Health minister Greg Hunt is bringing together a range of stakeholders to discuss his push for reform of special pricing arrangements.
The sector is increasingly concerned by the inability of officials to answer even the most basic questions about the proposed reform designed to eliminate rebates paid under special pricing arrangements.
This week's meeting, hosted in Canberra by Minister Hunt, is the first time the sector's key stakeholder groups will be brought together to discuss the issue.
The Minister's intervention is thought designed to facilitate some level of cross-sector understanding of the reform but also help build trust given the implementation of a trial is proposed by 1 July this year. Implementing legislation will need to be drafted and navigate the parliamentary approval process in just weeks.
Under the arrangements, which currently apply to around 85 PBS-listed medicines, manufacturers agree to rebate government the difference between the higher published price and what is considered the cost-effective price.
The arrangements, which are a feature of reimbursement systems globally, ensure Australian patients can access new medicines despite the low cost-effective prices paid by the PBS.
Rebates under deeds of agreement between manufacturers and government, including those paid as part of special pricing arrangements, spending, and utilisation caps, have grown significantly in recent years. They reached $3.3 billion in 2016-17, more than double the year before, but are expected to be lower this year following a decline in uptake of hepatitis C therapies.
Special pricing arrangements have been the significant driver of the increase in rebates paid in the past three years.
The proposed reform, being pushed by the Department of Finance, will see medicines navigate the supply chain without money changing hands between manufacturers, wholesalers, and pharmacy.
The government will directly remunerate the supply chain.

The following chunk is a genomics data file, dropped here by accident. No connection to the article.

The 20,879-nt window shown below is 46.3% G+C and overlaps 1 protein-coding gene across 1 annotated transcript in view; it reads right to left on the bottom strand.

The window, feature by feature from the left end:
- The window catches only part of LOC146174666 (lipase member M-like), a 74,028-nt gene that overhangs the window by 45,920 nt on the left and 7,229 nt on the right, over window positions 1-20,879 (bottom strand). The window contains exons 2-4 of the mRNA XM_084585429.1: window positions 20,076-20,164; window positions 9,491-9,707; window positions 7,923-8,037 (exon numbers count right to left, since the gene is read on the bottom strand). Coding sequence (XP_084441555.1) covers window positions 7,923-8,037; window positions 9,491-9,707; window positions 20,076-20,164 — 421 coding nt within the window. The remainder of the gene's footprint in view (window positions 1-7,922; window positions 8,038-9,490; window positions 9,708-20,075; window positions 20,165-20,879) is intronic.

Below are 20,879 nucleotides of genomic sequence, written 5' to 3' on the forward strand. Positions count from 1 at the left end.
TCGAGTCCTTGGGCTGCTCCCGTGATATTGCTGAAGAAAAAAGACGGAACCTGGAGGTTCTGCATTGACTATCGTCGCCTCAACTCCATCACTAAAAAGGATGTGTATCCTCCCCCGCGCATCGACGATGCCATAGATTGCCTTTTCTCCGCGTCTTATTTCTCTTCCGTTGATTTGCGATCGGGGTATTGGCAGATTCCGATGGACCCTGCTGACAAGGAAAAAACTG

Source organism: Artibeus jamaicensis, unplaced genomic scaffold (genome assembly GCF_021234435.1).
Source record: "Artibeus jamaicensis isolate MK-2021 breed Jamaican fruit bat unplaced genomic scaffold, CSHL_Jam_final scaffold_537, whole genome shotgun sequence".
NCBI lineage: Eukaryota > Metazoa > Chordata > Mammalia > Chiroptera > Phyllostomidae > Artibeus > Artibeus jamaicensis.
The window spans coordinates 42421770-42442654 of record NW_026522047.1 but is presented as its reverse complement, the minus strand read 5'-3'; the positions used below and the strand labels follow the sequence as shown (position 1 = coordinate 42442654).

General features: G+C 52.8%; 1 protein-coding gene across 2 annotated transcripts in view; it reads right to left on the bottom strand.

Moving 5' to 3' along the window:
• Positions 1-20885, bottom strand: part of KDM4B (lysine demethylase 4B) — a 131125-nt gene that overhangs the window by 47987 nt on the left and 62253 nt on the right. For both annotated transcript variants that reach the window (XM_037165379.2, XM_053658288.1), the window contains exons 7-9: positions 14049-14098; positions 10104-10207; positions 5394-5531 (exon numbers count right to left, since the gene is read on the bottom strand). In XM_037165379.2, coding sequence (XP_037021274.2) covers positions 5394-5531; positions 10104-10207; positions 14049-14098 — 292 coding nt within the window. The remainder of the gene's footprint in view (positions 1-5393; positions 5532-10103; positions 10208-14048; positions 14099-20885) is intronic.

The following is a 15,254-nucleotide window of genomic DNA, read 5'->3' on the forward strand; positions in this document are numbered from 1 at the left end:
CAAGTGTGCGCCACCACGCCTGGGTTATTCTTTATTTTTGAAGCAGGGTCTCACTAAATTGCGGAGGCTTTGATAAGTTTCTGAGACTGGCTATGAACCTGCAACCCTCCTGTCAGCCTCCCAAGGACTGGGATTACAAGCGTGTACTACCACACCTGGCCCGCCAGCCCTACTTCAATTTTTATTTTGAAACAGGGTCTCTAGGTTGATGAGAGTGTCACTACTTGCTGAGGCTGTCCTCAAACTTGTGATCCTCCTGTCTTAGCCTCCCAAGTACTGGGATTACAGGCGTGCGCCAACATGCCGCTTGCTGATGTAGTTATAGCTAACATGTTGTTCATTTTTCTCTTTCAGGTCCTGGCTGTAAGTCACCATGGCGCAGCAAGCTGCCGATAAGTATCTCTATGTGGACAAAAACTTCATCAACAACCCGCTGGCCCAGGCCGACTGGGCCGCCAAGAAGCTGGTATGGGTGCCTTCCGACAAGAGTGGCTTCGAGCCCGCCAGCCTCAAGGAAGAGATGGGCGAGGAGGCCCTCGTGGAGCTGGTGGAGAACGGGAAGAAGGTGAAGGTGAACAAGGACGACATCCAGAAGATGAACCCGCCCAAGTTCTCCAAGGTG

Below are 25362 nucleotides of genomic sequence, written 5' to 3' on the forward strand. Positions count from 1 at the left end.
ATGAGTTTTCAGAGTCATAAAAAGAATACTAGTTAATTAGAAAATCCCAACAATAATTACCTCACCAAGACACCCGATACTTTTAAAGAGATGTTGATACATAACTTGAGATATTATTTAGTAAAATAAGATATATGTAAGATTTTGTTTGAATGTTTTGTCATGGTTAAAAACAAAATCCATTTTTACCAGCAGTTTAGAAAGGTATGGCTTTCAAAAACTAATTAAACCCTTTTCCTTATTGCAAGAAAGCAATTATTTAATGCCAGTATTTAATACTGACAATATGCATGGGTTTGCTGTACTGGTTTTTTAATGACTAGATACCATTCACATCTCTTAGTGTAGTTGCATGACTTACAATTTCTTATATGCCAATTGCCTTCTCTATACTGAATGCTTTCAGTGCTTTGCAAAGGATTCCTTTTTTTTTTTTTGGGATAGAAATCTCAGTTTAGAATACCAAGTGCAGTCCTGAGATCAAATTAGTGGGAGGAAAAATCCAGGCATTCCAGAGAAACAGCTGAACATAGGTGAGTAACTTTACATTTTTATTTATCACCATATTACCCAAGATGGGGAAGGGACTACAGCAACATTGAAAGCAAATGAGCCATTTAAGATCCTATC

Wholesalers believe the reform will require the reconfiguration of distribution centres, at significant cost, with an associated change to software to manage the manual tracking of impacted medicines through the supply chain.
It remains unclear whether wholesalers and pharmacy will be remunerated at the published price or the lower cost-effective price. They are currently remunerated at the published price. Manufacturers repay a share of supply chain costs through rebates.
Remunerating at the lower cost-effective price seems unlikely because it would have negative financial implications for wholesalers and pharmacy. However, the new model is also likely to show the real cost of the supply chain, traditionally thought to be around 30 percent of PBS spending, is closer to 40 percent or even higher.
Manufacturers remain concerned over the risk the reform could expose the cost-effective price. This would have global implications.
Rebates have already made monthly PBS benefit statistics published by the Department of Human Services mostly worthless. Manufacturers believe that, as a consequence of the reform, it will no longer be able to publish PBS benefit and volume data for the impacted medicines because it will enable anyone to readily calculate the cost-effective price special pricing arrangements are designed to conceal.
The Department of Finance is pushing the reform because of what it claims is the distortionary impact of rebates on the Budget. The fact they are paid in arrears creates a time lag between upfront spending on the PBS and the payment of rebates.
The Department of Health recently rejected advice presented by the relevant industry associations suggesting the government could address this claimed distortionary impact by changing the way it accounts for PBS spending and rebates.